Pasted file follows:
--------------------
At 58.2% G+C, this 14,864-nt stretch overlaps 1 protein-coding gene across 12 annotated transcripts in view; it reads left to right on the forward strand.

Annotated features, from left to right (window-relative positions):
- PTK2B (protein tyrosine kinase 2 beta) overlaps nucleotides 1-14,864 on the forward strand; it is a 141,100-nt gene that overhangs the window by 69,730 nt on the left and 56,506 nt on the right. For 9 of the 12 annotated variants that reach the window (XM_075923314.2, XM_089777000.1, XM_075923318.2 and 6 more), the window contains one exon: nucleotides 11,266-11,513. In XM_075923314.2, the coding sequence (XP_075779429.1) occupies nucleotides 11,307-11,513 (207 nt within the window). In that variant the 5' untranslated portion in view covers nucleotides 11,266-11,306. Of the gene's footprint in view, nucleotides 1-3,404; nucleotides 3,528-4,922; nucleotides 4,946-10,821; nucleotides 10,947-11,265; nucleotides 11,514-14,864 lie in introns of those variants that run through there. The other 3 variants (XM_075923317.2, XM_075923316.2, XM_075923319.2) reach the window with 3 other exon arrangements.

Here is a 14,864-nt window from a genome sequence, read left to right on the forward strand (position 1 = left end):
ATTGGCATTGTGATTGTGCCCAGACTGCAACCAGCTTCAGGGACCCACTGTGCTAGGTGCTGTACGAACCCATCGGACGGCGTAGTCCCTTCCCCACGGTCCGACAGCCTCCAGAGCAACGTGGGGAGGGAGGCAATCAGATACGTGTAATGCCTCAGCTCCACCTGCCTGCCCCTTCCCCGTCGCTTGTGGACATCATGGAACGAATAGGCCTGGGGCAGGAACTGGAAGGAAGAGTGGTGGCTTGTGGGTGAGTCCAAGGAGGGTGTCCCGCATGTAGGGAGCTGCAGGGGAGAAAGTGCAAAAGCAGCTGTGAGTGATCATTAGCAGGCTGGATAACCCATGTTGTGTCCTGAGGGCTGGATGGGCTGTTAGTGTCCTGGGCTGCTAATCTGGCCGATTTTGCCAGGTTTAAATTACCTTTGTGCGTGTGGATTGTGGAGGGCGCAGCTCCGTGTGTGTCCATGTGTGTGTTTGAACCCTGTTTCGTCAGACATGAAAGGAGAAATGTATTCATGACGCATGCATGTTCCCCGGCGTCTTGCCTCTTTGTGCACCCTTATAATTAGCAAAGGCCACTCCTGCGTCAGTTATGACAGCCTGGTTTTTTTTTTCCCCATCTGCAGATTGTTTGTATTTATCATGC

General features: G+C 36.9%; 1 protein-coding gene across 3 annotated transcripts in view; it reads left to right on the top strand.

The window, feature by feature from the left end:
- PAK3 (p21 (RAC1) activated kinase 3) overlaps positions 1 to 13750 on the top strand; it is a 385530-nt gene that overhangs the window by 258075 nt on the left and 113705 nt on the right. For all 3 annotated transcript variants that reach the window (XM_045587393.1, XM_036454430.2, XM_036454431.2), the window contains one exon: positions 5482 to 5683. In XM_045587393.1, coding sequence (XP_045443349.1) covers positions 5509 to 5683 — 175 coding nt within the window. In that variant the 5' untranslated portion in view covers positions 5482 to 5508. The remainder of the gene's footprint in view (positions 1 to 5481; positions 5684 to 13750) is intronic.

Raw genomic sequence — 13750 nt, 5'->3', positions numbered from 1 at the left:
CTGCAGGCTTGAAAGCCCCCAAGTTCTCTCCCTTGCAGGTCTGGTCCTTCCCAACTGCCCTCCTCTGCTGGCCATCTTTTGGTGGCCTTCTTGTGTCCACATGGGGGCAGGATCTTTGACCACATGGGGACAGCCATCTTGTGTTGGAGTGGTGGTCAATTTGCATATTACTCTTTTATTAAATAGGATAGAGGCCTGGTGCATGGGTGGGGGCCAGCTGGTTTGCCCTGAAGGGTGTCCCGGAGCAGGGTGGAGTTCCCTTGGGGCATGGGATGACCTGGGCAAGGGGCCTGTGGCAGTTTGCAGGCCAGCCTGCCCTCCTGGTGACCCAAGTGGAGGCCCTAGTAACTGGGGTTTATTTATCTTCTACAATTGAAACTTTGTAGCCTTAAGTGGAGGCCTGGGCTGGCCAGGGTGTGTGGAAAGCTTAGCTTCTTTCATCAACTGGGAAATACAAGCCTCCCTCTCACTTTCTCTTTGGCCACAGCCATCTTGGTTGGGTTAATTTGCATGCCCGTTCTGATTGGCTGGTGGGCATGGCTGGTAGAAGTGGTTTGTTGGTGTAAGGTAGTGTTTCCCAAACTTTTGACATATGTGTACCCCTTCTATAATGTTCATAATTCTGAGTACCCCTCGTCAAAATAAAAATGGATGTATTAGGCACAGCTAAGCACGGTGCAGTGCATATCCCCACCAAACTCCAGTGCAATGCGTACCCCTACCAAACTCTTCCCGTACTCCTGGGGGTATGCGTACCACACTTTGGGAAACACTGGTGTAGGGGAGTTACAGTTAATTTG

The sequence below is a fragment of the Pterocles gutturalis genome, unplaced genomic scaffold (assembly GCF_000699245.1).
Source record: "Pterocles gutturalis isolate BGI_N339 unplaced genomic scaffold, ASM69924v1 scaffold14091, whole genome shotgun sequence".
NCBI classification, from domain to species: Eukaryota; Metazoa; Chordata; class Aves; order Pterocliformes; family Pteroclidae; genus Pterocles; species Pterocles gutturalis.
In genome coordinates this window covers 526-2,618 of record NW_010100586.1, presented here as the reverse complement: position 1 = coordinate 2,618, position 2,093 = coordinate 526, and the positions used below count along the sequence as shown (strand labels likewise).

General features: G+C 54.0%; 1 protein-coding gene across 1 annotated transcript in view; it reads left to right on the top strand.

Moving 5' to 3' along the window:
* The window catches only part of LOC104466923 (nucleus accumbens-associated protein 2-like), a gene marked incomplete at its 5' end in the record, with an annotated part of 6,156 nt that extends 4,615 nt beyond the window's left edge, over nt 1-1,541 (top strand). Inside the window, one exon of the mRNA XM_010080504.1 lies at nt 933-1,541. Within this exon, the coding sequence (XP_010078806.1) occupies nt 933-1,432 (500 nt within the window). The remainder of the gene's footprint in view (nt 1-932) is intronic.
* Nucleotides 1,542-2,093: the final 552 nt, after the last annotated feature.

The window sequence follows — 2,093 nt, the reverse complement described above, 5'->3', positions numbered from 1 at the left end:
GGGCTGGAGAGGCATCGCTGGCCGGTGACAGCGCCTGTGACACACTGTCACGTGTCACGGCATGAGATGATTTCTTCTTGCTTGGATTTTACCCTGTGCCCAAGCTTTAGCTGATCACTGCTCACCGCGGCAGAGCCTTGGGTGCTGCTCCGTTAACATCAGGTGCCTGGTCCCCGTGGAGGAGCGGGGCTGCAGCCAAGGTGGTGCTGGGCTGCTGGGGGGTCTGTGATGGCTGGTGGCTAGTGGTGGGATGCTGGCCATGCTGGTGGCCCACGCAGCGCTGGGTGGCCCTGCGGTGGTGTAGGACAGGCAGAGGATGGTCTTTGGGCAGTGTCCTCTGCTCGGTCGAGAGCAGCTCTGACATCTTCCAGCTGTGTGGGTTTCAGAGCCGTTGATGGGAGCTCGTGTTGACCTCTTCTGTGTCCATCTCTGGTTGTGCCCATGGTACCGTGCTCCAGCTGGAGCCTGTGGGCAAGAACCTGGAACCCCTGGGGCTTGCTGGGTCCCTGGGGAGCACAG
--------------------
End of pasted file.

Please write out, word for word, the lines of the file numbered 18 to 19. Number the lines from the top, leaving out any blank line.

* Nucleotides 1,542-2,093: the final 552 nt, after the last annotated feature.

The window sequence follows — 2,093 nt, the reverse complement described above, 5'->3', positions numbered from 1 at the left end: